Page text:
Models replace ball kids in Madrid

MADRID, Spain -- Fashion models replaced traditional ball boys and girls in the biggest surprise Monday at the Tennis Masters Series in Madrid, where
expected winners included Albert Costa, Alex Corretja and Luis

Women in black tops and white, knee-length skirts chased errant
shots during Costa's 6-2, 5-7, 7-5 victory over Irakli Labadze.
Reportedly paid $1,100 for the week, the women were greeted by
cheers and whistles at the Madrid Rockodrome indoor court.
The women are appearing in one televised match each day during
the tournament.

"They did it very well. I didn't notice any difference," said Costa, who won his first match in six tournaments. "It's entertaining, and I like the idea that the tournament
should do this."

The 19 to 28-year-olds were drafted in as ball girls to
replace the young fans who usually run around picking up stray
balls and handing towels to players. Despite winning applause from spectators, they had a
mixed reception off-court.

Left-wing Madrid politician Ines Sabanes said employing the
women, who wear skirts and tight tops emblazoned with the name
of a sponsor, was sexist and frivolous.

Parents of the teenagers they ousted felt it was a heartless
move. "This kills the children's dreams of sharing a court with
their idols," said a 50-year-old mother.

Some fans fretted about the models' lack of experience --
most knew little about tennis before signing up for the job
although they went through two weeks of theory and practical
lessons to prepare for the high profile matches.

"I started from zero, apart from a bit of messing around on
the beach," said Mercedes Munoz, 26, at a pre-game makeup
session on Monday.

The ball girls they replaced, dressed in less glamorous
black shorts and shirts, were unconvinced despite the training.

"We think its very, very bad because in a game of tennis
the centre of attention should be the player. It's sport, not a
catwalk," said one 14-year-old who did not want to be named.

Only the players, more focused on winning than on
ball-girls' looks, seem to have shrugged off the controversy.

"When you're on the court, you only look at the ball and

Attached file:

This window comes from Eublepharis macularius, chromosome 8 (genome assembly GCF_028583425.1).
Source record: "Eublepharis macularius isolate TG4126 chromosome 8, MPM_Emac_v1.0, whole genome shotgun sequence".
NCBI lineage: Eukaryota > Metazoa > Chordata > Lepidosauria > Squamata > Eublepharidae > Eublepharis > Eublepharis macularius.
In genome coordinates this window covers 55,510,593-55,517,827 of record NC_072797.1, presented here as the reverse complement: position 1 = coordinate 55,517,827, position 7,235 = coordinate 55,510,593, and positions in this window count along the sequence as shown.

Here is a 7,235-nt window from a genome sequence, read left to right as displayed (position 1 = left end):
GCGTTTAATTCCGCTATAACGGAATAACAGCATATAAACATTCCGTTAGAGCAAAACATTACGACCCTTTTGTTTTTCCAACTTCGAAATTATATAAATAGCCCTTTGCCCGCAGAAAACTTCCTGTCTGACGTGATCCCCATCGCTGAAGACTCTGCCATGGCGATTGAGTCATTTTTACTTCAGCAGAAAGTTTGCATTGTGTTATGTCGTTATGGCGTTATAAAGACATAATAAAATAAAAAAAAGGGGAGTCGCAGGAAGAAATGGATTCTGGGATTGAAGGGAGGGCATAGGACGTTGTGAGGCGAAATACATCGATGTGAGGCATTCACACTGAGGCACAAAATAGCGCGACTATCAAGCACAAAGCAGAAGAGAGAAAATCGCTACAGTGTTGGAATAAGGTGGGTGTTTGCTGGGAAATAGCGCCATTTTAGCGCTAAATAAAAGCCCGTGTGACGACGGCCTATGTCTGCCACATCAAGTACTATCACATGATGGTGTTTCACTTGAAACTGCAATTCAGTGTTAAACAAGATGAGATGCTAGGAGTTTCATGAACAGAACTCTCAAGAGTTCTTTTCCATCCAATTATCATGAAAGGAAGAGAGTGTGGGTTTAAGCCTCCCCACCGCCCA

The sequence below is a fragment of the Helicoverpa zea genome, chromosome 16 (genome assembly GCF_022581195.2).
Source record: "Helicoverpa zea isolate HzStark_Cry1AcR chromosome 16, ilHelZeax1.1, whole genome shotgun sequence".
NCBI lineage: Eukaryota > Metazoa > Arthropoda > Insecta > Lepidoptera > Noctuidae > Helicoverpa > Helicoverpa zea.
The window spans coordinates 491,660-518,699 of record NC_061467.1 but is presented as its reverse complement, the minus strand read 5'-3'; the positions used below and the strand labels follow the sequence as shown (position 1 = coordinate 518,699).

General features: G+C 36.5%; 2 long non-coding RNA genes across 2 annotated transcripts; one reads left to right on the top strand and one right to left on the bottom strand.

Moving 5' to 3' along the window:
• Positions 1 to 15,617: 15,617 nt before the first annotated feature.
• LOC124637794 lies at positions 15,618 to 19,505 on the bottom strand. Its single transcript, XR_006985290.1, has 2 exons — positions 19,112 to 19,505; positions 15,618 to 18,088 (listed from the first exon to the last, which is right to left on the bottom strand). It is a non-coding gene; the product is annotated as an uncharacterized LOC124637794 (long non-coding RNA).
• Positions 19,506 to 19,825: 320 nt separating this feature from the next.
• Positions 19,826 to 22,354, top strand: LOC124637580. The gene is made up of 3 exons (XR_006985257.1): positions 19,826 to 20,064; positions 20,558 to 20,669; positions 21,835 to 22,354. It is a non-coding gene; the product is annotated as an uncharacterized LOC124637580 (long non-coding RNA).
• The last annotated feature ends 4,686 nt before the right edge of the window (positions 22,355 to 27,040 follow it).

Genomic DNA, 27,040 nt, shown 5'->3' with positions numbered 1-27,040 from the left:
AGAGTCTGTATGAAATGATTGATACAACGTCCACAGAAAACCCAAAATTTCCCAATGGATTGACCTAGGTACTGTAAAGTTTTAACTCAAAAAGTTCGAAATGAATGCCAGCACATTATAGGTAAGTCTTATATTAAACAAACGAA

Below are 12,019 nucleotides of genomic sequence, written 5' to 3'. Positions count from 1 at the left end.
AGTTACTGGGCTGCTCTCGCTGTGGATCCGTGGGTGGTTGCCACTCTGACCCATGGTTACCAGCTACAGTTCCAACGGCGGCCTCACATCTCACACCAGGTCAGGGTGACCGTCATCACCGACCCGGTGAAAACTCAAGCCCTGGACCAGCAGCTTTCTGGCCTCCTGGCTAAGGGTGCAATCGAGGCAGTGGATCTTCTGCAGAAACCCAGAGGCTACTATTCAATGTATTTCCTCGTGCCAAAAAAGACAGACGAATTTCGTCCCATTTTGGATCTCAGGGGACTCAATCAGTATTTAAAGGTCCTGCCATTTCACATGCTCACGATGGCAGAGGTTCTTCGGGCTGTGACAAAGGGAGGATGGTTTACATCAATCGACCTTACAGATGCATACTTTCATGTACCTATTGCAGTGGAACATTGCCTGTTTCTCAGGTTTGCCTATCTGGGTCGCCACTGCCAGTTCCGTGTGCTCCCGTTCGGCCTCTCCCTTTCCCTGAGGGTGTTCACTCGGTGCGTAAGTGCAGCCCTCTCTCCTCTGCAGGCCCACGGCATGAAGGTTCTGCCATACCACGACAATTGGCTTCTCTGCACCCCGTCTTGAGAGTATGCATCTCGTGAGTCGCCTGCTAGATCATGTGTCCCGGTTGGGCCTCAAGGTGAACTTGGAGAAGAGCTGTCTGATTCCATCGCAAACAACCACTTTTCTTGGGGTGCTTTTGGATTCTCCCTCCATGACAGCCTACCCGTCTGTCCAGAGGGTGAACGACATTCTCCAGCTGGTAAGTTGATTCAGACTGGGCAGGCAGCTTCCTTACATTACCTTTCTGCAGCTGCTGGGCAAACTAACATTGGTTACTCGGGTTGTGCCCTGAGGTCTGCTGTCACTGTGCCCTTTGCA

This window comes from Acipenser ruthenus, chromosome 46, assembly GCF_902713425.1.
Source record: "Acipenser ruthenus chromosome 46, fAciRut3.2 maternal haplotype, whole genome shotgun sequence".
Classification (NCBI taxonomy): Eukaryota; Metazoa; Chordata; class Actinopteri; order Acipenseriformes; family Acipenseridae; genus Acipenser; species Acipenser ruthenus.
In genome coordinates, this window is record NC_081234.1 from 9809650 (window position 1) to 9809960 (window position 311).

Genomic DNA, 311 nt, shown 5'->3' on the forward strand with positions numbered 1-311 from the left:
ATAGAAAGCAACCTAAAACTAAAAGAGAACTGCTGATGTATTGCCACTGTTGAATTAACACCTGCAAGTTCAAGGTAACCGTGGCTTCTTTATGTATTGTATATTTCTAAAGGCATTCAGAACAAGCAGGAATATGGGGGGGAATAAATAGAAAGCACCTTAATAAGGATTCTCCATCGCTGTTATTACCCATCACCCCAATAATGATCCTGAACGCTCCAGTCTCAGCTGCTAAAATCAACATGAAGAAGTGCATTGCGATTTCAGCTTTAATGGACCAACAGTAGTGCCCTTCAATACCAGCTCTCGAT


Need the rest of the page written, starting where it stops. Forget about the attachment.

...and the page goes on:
your coach -- as long as its the same ball it doesn't matter
(who throws it)," Corretja said.

Costa now faces top-seeded Tim Henman in the second round
"It'll be a very difficult match," said Costa, the 2002 French Open
champion. "We've played each other a lot. I've beat him; he's beat
me. But he's in better form than I am. I'll go out with nothing to
lose and under no pressure."
Also Monday, Corretja beat David Ferrer 7-5, 6-1, and Horna
defeated Hicham Arazi 6-4, 7-5. Corretja next meets 16th-seeded
Paradorn Srichaphan, while Horna must play defending champion Juan
Carlos Ferrero.
In other action, Olympic silver medalist Mardy Fish came back to
beat Wimbledon semifinalist Mario Ancic 0-6, 6-4, 6-4, Robby
Ginepri got past Juan Luis Tati Rascon 6-1, 6-4, Stefan Koubek beat
Sjeng Schalken 6-4, 6-4, Robin Soderling eliminated Florian Mayer
6-3, 7-6 (2), and Antony Dupuis downed Agustin Calleri 6-4, 6-4.
The top three men in the rankings -- Roger Federer, Andy Roddick
and Lleyton Hewitt -- withdrew, but major champions Andre Agassi and
Marat Safin are entered.
On Tuesday, Agassi will play Max Mirnyi, a 6-3, 7-6 (3) winner
against David Sanchez.
Corretja blamed the withdrawals on the sport's hectic schedule.
"It's a shame that four or five of the best players are not
here," he said. "My experience tells me that it's hard to keep up
with the rhythm in the world of tennis. It's not human. You have to
stop and rest.
"You have to be prepared to win the tournament, and if you're
not, it's better not to go," he added.

Information from The Associated Press and Reuters was used in this report.